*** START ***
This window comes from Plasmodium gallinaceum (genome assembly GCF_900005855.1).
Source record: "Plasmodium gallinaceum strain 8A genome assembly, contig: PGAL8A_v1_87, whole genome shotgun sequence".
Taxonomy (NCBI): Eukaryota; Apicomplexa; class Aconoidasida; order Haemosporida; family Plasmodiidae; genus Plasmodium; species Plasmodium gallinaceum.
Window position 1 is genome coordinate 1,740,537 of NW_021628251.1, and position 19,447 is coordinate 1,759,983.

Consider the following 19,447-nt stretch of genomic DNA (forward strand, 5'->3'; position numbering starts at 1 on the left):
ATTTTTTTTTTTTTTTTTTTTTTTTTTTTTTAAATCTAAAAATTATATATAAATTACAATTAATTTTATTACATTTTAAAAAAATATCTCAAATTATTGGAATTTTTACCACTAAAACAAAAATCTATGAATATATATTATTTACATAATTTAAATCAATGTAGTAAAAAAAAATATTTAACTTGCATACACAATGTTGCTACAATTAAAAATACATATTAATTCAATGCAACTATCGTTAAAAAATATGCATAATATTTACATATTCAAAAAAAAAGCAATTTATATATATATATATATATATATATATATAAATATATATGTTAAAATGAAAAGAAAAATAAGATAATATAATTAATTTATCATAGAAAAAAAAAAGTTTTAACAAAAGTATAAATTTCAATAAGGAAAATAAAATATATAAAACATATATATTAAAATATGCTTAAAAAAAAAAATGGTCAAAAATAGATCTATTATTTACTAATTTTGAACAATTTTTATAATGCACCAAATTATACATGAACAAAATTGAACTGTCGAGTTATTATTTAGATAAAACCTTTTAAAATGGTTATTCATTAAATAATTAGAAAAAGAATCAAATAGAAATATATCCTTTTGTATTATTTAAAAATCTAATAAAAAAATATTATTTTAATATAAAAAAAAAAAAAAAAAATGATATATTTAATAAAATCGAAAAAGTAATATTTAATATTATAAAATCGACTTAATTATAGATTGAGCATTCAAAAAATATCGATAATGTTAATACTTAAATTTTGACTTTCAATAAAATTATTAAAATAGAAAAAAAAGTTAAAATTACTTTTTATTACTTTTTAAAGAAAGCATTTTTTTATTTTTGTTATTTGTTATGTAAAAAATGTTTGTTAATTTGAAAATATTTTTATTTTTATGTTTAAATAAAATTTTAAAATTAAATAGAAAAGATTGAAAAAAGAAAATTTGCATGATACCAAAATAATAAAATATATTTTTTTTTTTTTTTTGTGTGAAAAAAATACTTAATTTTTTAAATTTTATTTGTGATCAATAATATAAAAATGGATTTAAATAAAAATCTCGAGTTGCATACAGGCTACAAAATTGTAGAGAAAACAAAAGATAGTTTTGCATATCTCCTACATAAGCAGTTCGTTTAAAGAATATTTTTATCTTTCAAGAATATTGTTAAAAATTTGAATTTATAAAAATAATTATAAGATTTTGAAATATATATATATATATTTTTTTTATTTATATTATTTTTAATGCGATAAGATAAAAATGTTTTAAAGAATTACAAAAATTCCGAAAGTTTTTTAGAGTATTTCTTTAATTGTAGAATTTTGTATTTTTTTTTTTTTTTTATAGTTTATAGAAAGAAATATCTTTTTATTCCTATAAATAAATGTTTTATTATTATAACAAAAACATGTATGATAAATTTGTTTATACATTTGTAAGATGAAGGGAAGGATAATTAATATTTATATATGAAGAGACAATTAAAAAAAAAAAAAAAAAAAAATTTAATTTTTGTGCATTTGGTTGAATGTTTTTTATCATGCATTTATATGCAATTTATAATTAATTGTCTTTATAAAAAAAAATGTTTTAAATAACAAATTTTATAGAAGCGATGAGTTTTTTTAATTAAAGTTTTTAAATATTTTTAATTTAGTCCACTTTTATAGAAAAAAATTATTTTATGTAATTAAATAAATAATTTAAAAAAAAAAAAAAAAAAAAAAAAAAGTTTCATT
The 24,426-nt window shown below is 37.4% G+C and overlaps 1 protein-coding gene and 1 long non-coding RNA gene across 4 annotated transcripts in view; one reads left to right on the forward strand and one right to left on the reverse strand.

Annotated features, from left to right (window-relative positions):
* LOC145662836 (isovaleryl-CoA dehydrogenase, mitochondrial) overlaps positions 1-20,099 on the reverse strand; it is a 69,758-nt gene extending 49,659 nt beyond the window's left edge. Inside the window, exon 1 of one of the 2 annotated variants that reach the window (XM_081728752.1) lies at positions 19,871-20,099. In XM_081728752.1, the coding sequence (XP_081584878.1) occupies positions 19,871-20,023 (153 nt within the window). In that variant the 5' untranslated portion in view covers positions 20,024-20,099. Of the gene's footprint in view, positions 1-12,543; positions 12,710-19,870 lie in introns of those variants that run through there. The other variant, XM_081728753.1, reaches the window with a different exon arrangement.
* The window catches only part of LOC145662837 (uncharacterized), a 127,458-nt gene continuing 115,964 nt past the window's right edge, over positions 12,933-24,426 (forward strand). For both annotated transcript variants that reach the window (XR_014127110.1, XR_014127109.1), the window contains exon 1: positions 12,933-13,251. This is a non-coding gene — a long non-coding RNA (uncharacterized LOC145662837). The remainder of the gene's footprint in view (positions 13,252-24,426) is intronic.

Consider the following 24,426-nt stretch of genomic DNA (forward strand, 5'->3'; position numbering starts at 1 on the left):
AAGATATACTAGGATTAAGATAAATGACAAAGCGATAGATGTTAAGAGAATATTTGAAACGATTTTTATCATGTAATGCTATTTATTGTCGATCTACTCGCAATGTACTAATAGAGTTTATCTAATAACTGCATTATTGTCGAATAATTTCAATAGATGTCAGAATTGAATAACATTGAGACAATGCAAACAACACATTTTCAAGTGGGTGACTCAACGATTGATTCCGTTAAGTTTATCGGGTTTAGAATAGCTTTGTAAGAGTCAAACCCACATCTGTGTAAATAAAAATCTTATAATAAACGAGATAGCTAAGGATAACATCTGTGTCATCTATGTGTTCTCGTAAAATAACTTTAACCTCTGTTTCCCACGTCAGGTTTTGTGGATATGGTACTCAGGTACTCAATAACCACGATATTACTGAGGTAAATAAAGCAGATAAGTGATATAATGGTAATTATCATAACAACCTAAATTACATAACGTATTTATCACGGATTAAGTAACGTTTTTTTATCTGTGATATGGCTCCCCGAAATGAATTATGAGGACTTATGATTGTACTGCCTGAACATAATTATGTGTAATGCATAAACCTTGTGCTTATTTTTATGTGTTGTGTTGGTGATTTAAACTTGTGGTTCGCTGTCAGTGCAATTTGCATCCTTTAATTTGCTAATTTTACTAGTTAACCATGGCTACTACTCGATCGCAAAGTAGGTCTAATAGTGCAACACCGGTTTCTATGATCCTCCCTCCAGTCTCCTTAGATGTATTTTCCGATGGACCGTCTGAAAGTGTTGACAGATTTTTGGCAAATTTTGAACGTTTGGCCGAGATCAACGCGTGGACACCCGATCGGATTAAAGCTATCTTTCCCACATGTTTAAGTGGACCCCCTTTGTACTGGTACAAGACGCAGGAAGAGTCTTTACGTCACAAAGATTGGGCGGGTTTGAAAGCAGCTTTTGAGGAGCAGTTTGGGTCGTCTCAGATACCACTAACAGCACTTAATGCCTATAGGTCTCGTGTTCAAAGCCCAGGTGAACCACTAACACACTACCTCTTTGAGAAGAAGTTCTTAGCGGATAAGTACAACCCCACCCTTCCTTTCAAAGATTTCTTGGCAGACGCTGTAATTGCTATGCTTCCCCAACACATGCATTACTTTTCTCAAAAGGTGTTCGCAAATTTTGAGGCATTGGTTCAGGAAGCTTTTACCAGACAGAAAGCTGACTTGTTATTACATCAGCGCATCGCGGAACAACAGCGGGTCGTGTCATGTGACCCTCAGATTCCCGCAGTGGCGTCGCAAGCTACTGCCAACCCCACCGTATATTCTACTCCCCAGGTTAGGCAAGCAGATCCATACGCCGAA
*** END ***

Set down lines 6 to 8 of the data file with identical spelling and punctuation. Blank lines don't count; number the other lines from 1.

ATTTTTTTTTTTTTTTTTTTTTTTTTTTTTTAAATCTAAAAATTATATATAAATTACAATTAATTTTATTACATTTTAAAAAAATATCTCAAATTATTGGAATTTTTACCACTAAAACAAAAATCTATGAATATATATTATTTACATAATTTAAATCAATGTAGTAAAAAAAAATATTTAACTTGCATACACAATGTTGCTACAATTAAAAATACATATTAATTCAATGCAACTATCGTTAAAAAATATGCATAATATTTACATATTCAAAAAAAAAGCAATTTATATATATATATATATATATATATATATAAATATATATGTTAAAATGAAAAGAAAAATAAGATAATATAATTAATTTATCATAGAAAAAAAAAAGTTTTAACAAAAGTATAAATTTCAATAAGGAAAATAAAATATATAAAACATATATATTAAAATATGCTTAAAAAAAAAAATGGTCAAAAATAGATCTATTATTTACTAATTTTGAACAATTTTTATAATGCACCAAATTATACATGAACAAAATTGAACTGTCGAGTTATTATTTAGATAAAACCTTTTAAAATGGTTATTCATTAAATAATTAGAAAAAGAATCAAATAGAAATATATCCTTTTGTATTATTTAAAAATCTAATAAAAAAATATTATTTTAATATAAAAAAAAAAAAAAAAAATGATATATTTAATAAAATCGAAAAAGTAATATTTAATATTATAAAATCGACTTAATTATAGATTGAGCATTCAAAAAATATCGATAATGTTAATACTTAAATTTTGACTTTCAATAAAATTATTAAAATAGAAAAAAAAGTTAAAATTACTTTTTATTACTTTTTAAAGAAAGCATTTTTTTATTTTTGTTATTTGTTATGTAAAAAATGTTTGTTAATTTGAAAATATTTTTATTTTTATGTTTAAATAAAATTTTAAAATTAAATAGAAAAGATTGAAAAAAGAAAATTTGCATGATACCAAAATAATAAAATATATTTTTTTTTTTTTTTTGTGTGAAAAAAATACTTAATTTTTTAAATTTTATTTGTGATCAATAATATAAAAATGGATTTAAATAAAAATCTCGAGTTGCATACAGGCTACAAAATTGTAGAGAAAACAAAAGATAGTTTTGCATATCTCCTACATAAGCAGTTCGTTTAAAGAATATTTTTATCTTTCAAGAATATTGTTAAAAATTTGAATTTATAAAAATAATTATAAGATTTTGAAATATATATATATATATTTTTTTTATTTATATTATTTTTAATGCGATAAGATAAAAATGTTTTAAAGAATTACAAAAATTCCGAAAGTTTTTTAGAGTATTTCTTTAATTGTAGAATTTTGTATTTTTTTTTTTTTTTTATAGTTTATAGAAAGAAATATCTTTTTATTCCTATAAATAAATGTTTTATTATTATAACAAAAACATGTATGATAAATTTGTTTATACATTTGTAAGATGAAGGGAAGGATAATTAATATTTATATATGAAGAGACAATTAAAAAAAAAAAAAAAAAAAAATTTAATTTTTGTGCATTTGGTTGAATGTTTTTTATCATGCATTTATATGCAATTTATAATTAATTGTCTTTATAAAAAAAAATGTTTTAAATAACAAATTTTATAGAAGCGATGAGTTTTTTTAATTAAAGTTTTTAAATATTTTTAATTTAGTCCACTTTTATAGAAAAAAATTATTTTATGTAATTAAATAAATAATTTAAAAAAAAAAAAAAAAAAAAAAAAAAGTTTCATT
The 24,426-nt window shown below is 37.4% G+C and overlaps 1 protein-coding gene and 1 long non-coding RNA gene across 4 annotated transcripts in view; one reads left to right on the forward strand and one right to left on the reverse strand.

Annotated features, from left to right (window-relative positions):